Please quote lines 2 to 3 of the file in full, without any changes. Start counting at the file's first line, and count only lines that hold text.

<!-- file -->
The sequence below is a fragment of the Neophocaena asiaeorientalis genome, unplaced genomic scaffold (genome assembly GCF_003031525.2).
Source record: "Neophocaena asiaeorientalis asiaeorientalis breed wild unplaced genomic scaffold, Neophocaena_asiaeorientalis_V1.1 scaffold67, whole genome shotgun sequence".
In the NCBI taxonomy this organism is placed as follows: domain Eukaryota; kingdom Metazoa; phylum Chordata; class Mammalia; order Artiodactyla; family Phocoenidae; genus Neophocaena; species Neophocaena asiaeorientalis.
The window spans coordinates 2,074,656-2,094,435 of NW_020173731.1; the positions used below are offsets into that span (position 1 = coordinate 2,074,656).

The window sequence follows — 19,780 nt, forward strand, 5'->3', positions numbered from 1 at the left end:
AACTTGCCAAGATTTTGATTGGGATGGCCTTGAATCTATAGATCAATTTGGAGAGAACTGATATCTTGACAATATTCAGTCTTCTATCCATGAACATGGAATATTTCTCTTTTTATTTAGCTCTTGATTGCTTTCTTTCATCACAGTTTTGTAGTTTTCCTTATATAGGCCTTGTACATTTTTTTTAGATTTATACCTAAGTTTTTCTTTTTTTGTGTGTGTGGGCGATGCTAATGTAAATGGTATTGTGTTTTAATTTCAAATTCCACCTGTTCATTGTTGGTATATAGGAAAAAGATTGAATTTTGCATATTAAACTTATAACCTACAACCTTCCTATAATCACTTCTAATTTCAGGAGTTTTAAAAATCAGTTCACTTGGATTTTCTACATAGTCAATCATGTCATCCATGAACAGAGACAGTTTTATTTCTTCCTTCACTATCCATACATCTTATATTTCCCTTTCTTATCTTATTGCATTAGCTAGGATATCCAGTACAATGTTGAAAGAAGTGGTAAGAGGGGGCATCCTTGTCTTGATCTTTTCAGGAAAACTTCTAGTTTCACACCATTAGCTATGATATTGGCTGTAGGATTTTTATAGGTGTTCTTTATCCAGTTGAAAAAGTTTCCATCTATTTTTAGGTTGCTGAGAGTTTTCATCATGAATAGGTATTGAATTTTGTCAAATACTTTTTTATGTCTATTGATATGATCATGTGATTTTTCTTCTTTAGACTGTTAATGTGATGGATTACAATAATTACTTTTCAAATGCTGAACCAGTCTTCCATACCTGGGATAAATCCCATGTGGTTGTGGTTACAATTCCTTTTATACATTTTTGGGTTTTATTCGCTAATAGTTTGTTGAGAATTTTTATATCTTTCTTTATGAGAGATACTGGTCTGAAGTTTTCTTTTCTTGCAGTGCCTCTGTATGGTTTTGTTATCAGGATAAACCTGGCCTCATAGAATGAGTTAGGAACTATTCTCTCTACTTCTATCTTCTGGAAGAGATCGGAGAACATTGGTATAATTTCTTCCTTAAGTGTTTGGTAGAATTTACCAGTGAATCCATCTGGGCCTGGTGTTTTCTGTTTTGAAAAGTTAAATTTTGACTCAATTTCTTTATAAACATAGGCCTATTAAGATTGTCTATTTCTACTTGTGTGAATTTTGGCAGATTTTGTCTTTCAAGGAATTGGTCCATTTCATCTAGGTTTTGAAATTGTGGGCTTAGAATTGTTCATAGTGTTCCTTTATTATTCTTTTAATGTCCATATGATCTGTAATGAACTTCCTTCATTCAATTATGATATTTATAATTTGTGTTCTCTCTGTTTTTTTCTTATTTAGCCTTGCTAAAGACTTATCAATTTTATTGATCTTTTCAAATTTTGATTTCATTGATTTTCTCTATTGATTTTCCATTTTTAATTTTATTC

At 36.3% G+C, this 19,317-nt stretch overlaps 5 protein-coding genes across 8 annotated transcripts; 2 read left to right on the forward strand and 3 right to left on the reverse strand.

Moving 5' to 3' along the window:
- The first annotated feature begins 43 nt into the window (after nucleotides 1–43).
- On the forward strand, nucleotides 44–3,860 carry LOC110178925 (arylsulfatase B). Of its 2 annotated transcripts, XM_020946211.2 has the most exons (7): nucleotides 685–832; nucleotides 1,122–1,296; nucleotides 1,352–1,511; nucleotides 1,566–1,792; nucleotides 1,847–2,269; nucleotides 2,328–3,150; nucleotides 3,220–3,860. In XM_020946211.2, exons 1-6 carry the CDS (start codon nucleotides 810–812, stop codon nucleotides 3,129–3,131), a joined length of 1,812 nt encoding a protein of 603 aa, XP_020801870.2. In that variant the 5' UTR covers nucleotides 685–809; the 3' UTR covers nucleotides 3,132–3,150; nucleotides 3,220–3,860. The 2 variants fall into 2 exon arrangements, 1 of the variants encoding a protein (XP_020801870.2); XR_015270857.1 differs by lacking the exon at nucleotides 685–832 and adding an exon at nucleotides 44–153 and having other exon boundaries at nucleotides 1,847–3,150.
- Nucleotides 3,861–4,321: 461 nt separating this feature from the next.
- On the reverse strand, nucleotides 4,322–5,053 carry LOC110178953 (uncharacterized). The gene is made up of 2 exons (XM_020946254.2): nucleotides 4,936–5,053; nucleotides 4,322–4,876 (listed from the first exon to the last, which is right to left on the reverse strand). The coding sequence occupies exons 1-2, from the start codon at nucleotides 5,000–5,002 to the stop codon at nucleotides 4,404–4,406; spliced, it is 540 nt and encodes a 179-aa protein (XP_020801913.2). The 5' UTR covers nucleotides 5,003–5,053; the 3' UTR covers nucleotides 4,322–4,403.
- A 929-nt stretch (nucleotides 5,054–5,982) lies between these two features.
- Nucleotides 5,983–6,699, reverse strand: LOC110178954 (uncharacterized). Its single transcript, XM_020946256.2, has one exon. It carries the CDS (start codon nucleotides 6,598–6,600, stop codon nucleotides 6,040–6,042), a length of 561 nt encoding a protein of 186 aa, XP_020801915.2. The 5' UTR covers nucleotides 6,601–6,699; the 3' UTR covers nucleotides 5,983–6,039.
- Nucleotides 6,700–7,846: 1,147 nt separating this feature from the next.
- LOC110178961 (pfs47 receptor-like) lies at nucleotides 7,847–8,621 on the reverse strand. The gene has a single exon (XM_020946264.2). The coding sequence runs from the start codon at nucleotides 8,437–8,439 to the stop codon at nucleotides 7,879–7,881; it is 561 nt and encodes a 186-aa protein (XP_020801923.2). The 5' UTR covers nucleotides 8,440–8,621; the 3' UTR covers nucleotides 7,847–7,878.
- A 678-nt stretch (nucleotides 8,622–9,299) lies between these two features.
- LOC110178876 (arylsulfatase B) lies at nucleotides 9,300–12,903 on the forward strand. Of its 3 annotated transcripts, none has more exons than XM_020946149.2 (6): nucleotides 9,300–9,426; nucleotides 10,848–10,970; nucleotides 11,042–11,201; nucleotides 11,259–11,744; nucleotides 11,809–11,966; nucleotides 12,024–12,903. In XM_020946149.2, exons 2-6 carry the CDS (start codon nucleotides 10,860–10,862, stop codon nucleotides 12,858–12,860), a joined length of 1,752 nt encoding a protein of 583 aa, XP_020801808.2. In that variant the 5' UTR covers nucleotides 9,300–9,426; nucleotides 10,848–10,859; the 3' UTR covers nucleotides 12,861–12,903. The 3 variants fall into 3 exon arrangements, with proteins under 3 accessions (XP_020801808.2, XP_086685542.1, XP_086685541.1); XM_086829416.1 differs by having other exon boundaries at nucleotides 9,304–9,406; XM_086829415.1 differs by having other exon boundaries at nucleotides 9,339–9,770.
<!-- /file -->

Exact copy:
Source record: "Neophocaena asiaeorientalis asiaeorientalis breed wild unplaced genomic scaffold, Neophocaena_asiaeorientalis_V1.1 scaffold67, whole genome shotgun sequence".
In the NCBI taxonomy this organism is placed as follows: domain Eukaryota; kingdom Metazoa; phylum Chordata; class Mammalia; order Artiodactyla; family Phocoenidae; genus Neophocaena; species Neophocaena asiaeorientalis.